From retention to adaptive analytics, here’s your 2017 marketing preview

Full-brain marketing and a sales/marketing convergence are some of the trends you can expect to see in 2017, according to contributor Chandar Pattabhiram.

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As 2016 comes to a close, I can say with full confidence that this has been a year of change. For me, it’s meant a career shift, as I assumed the role of Marketo’s chief marketing officer. But the marketing industry — perhaps more so than many others –- is one that profoundly shifts year-to-year, season-to-season, and even minute-to-minute. There is no doubt in my mind that 2017 will present a new raft of challenges and equally impressive innovations that will make the lives of marketers easier.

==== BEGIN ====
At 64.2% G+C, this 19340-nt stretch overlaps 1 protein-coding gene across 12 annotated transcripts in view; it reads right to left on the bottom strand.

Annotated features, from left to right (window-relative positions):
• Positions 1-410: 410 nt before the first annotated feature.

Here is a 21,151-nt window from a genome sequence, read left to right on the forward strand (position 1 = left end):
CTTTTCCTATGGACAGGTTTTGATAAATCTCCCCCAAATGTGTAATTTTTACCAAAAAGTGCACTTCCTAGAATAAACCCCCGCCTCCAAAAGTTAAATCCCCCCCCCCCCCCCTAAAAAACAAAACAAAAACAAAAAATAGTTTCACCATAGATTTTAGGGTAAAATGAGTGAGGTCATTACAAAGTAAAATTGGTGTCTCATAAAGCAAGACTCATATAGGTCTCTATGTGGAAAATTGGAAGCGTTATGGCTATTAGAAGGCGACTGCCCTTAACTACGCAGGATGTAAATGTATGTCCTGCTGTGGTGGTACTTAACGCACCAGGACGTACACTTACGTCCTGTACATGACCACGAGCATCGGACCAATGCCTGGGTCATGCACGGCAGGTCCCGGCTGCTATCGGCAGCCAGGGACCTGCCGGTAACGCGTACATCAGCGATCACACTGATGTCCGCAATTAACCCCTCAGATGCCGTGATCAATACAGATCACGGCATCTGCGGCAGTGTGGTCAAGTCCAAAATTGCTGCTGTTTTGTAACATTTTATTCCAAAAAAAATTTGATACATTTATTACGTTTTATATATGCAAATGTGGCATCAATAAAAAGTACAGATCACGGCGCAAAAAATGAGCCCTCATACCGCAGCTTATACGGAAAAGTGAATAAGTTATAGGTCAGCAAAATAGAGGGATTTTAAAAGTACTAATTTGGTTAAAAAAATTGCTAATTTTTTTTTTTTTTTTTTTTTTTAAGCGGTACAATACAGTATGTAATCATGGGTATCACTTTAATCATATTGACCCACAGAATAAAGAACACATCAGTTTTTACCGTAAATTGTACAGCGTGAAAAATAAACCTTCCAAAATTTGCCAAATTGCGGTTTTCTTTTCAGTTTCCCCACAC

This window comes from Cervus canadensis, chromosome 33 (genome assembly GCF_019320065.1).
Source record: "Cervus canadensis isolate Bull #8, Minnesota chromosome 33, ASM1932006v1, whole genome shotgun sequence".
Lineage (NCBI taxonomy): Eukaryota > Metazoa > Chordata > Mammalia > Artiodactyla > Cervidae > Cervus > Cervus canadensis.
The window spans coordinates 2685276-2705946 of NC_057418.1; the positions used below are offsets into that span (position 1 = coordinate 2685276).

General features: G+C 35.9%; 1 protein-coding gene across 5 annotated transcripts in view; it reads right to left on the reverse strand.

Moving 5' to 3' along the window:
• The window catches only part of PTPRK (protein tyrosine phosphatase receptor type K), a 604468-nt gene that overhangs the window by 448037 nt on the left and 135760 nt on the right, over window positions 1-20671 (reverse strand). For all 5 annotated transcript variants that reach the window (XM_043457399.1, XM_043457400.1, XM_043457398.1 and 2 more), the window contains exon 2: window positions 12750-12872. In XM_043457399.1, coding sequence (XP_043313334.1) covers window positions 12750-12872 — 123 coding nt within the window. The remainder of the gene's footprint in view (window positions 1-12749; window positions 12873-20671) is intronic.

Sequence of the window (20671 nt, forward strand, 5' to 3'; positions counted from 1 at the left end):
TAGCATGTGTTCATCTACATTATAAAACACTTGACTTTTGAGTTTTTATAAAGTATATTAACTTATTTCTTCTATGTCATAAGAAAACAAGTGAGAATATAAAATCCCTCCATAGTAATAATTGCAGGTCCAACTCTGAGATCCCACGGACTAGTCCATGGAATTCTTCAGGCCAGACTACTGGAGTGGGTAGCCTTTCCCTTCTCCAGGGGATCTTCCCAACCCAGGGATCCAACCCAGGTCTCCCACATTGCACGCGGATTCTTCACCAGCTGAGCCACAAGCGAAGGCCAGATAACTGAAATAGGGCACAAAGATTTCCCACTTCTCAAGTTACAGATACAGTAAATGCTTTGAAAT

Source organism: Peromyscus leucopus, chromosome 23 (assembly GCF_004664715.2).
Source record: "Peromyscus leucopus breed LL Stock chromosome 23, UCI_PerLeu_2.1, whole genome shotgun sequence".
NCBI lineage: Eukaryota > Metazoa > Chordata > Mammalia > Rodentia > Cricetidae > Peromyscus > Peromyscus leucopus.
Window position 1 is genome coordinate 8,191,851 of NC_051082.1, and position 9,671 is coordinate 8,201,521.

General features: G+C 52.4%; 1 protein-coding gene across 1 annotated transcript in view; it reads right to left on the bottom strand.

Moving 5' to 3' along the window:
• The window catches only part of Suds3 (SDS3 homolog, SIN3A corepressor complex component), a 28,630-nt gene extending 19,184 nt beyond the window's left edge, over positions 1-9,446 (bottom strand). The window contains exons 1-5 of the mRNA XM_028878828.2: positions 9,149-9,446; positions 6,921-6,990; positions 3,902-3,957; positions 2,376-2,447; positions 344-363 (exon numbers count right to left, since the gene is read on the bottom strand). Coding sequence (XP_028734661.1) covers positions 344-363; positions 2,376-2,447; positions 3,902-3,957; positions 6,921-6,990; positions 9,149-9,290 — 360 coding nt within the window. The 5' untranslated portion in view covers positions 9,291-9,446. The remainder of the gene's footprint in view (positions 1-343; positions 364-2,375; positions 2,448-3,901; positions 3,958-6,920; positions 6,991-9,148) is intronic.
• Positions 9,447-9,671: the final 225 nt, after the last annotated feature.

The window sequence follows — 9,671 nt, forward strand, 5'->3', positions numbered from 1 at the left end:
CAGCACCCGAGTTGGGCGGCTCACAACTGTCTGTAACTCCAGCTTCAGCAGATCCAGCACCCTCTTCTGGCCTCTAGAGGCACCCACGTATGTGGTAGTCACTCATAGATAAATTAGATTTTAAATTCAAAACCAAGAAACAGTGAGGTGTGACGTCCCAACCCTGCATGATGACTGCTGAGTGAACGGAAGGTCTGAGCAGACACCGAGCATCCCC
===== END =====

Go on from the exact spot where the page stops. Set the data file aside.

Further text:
At least, that is the hope.

Based on the institutional knowledge I’ve gathered over the past year, from my own practice of marketing and my experience speaking with our myriad customers, partners and other leaders in the marketing space, I have developed five predictions for the year ahead that I’ll share here.

1. The martech-ad tech marriage will become popular for B2B marketers

Traditionally, B2B and B2C companies had separate, prescriptive approaches to marketing, with little overlap. However, the convergence of martech and ad tech means that B2B marketers are behaving more and more like B2C marketers when it comes to bridging their owned and paid channels. How do you explain major companies such as Microsoft, Panasonic and GE spending major dollars on platforms such as Facebook?